Mariana Mazzucato: greed holding back, not helping, vaccine drive

Boris Johnson ‘completely wrong’ about vaccine success, while UK industrial strategy vacillation ‘reeks of insecurity’, innovation expert tells THE summit

April 19, 2021
Boris Johnson in lab
Source: Getty

Boris Johnson’s suggestion that “capitalism” and “greed” drove the success of the UK’s Covid vaccination roll-out was “completely wrong”, as the programme was rooted in public-private research collaboration and the factors he praised were in fact preventing full completion of the vaccine “mission”, according to Mariana Mazzucato.

The UCL economist and innovation expert spoke at the Times Higher Education Innovation & Impact Summit, held remotely, where she also said the UK’s vacillating approach to industrial strategy “reeks of insecurity” over the role of government in the economy.

Mr Johnson, the UK prime minister, generated controversy when he was reported to have told Conservative MPs on a video call last month: “The reason we have the vaccine success is because of capitalism, because of greed, my friends.” He is also said to have quickly withdrawn the remarks, which some present on the call suggested were an attempted joke.

Professor Mazzucato said that there had been a “huge amount of public investment” in vaccine research, with drug companies only coming in at the “back end” of development.

“The high-risk capital investment phase was almost solely publicly financed,” she added.

The next key goal was for vaccines to be made “universally accessible”, as in a global pandemic any countries or regions remaining without access posed a risk to the rest of the world, she argued.

That raised a need for “patent pooling” by drug companies to “share as much knowledge as possible”, thus putting “public value, public purpose” at the heart of further vaccine development, said Professor Mazzucato, who is professor of the economics of innovation and public value at UCL.

Mr Johnson had “got it completely wrong”, she argued. “Public and private collaboration got us it [vaccines] – and greed has held us back in actually achieving the mission.”

At the THE event, Professor Mazzucato also addressed her role advising the Theresa May government on its development of an industrial strategy – a strategy recently abandoned by the Johnson government, which says it will launch a successor “innovation strategy” in June.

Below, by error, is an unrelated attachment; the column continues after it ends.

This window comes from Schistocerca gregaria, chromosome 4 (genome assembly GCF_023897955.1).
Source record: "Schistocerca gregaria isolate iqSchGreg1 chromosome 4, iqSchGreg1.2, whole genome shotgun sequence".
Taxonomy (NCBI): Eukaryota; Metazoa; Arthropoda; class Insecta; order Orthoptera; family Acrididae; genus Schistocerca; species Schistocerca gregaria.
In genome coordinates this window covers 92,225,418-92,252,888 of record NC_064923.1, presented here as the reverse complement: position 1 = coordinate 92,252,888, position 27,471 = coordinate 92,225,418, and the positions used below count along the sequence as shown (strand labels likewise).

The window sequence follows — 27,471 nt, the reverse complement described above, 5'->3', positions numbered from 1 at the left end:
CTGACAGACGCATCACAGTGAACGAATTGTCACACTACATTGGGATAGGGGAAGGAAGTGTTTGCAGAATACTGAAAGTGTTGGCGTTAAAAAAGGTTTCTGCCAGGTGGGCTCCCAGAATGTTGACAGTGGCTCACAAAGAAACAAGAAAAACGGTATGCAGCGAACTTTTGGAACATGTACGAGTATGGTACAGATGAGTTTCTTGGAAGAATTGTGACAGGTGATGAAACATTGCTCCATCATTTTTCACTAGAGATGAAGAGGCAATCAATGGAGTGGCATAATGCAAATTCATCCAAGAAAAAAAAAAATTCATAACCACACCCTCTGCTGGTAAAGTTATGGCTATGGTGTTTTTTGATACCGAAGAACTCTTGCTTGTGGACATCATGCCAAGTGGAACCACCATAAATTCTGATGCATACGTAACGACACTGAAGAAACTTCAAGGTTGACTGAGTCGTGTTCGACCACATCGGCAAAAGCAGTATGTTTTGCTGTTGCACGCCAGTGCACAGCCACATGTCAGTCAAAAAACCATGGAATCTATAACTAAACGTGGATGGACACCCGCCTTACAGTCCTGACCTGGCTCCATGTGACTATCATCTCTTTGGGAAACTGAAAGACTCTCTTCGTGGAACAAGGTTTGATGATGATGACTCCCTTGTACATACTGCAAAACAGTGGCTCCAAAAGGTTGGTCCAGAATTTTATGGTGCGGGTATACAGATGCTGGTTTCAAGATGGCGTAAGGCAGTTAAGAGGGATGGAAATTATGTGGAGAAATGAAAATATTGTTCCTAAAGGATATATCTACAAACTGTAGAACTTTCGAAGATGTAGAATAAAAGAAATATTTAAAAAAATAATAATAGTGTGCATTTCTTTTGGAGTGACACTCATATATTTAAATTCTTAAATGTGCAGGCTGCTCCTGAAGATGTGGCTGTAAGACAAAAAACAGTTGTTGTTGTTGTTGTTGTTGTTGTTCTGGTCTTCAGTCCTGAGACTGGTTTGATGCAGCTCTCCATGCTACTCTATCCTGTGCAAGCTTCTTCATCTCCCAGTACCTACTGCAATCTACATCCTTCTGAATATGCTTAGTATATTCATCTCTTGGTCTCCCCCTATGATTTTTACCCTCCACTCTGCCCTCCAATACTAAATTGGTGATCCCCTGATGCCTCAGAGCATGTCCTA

The UK’s approach to industrial strategy “reeks of insecurity”, Professor Mazzucato said, highlighting the multiplicity of name changes in the government department responsible for research and innovation, currently known as the Department for Business, Energy and Industrial Strategy (BEIS).

The government now prefers “to call it an innovation policy”, but it is “still talking about” the kind of “mission-oriented innovation” she advocated, Professor Mazzucato said. “Those teams [working on the strategy in BEIS] are still there, but because of ideological reasons they prefer to call it something else. That is a problem.”

She continued: “The discussion here [in the UK] just seems to constantly worry about: ‘Oh, this isn’t about picking winners. Oh, this isn’t really about industrial strategy.’ Well then, what is it? Call it what you want, but stick with a stable plan.”

Industry investment relied on “certainty” and “this constant stop-start…I don’t think it is useful to anyone”, Professor Mazzucato added.

She said the success of industrial or innovation strategy comes through a “targeted but intersectional approach”, in which there is a drive to “pick the problems”, such as clean growth, then “galvanise and crowd in as many sectors as possible”. Funding should not come for subsidy but for transformation, she argued, highlighting the way the German government had incentivised its steel industry to become “modern, green and sustainable”.

john.morgan@timeshighereducation.com

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